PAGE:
Marx’s labour theory of value seems ideal in theory; however it is not common practice. Under capitalism, commodities are often mass produced, so the time it would normally take to produce something is halved. This in turn lowers the price. For example, coffee beans are sold relatively cheap in relation to the amount of hours of labour that goes into growing, harvesting, roasting and packaging the coffee beans. This is because the beans are mass produced in huge coffee plantations where farmers do not receive a fair wage for their labour.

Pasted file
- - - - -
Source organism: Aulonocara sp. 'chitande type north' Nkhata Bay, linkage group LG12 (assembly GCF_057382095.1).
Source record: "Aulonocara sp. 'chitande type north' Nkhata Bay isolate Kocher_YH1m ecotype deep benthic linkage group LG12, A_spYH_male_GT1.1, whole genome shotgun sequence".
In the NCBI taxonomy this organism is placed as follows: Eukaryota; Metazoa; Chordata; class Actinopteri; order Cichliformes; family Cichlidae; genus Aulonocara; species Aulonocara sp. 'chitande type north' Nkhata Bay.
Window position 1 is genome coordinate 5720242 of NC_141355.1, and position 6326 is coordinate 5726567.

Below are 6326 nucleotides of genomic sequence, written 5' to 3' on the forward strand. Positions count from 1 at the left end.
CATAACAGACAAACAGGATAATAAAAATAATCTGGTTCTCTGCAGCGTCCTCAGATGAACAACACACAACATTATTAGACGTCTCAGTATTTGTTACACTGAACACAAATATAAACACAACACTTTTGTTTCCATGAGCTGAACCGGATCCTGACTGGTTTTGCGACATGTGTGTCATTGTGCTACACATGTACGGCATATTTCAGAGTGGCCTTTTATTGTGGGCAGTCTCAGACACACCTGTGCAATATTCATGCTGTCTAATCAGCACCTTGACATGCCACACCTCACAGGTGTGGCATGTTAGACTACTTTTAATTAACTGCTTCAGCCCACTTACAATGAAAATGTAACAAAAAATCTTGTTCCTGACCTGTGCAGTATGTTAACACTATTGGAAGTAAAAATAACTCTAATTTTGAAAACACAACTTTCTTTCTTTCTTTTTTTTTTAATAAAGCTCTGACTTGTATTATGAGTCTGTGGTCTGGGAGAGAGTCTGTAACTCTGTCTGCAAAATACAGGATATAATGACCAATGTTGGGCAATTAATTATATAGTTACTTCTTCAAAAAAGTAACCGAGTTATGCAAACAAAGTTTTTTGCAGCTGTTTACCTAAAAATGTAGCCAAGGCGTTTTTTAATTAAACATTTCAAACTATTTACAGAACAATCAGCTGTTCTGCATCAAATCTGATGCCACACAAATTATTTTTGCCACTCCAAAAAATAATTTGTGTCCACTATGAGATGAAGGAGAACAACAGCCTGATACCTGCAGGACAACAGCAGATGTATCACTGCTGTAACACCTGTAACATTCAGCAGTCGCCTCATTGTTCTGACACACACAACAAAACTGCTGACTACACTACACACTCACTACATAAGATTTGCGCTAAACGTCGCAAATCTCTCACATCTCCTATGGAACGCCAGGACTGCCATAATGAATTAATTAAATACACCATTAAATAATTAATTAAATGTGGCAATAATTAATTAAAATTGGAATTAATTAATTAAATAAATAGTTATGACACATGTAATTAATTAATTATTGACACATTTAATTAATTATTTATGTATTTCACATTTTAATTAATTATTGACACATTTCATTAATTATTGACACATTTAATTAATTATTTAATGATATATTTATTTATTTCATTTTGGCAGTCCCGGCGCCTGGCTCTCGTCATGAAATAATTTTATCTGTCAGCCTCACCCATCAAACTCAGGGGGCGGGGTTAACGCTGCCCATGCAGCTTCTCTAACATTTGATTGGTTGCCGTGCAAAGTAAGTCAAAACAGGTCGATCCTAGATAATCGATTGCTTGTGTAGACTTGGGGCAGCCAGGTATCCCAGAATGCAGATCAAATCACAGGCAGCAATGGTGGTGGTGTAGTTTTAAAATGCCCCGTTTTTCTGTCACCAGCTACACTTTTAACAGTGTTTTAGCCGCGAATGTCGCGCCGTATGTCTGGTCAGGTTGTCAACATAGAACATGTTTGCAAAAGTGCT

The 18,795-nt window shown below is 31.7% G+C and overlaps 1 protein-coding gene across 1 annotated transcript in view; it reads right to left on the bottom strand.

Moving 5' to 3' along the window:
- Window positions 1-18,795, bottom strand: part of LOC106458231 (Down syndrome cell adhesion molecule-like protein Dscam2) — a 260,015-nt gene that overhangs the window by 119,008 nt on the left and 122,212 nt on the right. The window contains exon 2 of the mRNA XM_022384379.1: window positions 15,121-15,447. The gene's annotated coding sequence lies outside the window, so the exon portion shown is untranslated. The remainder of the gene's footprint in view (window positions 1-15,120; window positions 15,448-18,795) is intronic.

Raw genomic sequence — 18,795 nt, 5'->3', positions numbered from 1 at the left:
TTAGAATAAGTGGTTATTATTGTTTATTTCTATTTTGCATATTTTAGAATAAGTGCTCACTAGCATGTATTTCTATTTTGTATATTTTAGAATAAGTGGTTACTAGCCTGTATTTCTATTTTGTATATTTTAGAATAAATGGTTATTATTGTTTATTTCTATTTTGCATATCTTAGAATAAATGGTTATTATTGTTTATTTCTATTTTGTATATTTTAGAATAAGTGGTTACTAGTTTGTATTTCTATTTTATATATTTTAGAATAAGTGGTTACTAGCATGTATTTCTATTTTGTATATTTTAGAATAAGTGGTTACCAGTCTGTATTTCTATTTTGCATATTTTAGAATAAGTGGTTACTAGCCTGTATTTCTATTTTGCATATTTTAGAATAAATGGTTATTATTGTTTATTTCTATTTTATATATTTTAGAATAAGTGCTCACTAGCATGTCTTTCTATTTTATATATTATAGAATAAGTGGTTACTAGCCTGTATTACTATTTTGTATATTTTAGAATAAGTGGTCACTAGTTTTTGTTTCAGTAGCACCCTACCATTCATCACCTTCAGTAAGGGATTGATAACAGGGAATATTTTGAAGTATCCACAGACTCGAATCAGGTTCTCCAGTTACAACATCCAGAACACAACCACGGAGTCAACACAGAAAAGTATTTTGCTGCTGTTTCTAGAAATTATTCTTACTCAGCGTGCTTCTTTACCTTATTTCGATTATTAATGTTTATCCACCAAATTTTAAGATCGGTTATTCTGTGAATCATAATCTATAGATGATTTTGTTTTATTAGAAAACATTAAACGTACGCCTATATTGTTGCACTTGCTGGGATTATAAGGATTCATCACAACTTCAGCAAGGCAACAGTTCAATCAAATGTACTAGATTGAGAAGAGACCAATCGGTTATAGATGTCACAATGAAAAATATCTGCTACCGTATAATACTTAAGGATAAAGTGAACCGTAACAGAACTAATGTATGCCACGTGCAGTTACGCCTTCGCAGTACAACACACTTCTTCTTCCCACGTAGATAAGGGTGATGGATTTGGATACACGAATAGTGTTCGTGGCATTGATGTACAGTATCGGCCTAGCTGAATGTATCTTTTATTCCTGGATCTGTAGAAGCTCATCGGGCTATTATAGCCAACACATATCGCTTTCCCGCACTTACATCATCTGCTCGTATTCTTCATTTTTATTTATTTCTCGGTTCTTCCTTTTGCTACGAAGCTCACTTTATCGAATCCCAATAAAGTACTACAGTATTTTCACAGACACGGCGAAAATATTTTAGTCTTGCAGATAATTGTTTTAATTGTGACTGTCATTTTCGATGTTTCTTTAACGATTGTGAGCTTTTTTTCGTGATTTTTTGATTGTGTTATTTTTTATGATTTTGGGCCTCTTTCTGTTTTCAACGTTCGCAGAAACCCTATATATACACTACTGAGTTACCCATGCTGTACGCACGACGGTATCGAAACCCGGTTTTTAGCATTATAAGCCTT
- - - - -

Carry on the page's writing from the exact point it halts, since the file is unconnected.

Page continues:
Unlike Marx, I do not support communism as a solution to capitalism. The practice of communism in countries such as China has not solved the poverty crisis like Marx had hoped. In reality, wealth cannot simply be divided evenly amongst everyone within a society.
In conclusion, all the most important aspects of Marx’s work yield large questions rather than neat solutions. This, however, is not Marx’s weakness but his strength,
SparkNotes Editors. “SparkNote on Karl Marx (1818–1883).” SparkNotes LLC. 2005. http://www.sparknotes.com/philosophy/marx/ (accessed October 12, 2018) Marx offers a new perspective on a capitalist society. It is clear that Marx made impressive observations of the impacts of a capitalist society on an individual in his theories of alienation, labour theory of value and communism. His solutions to these problems are flawed, but do spark a new conversation for building a fairer and more just society.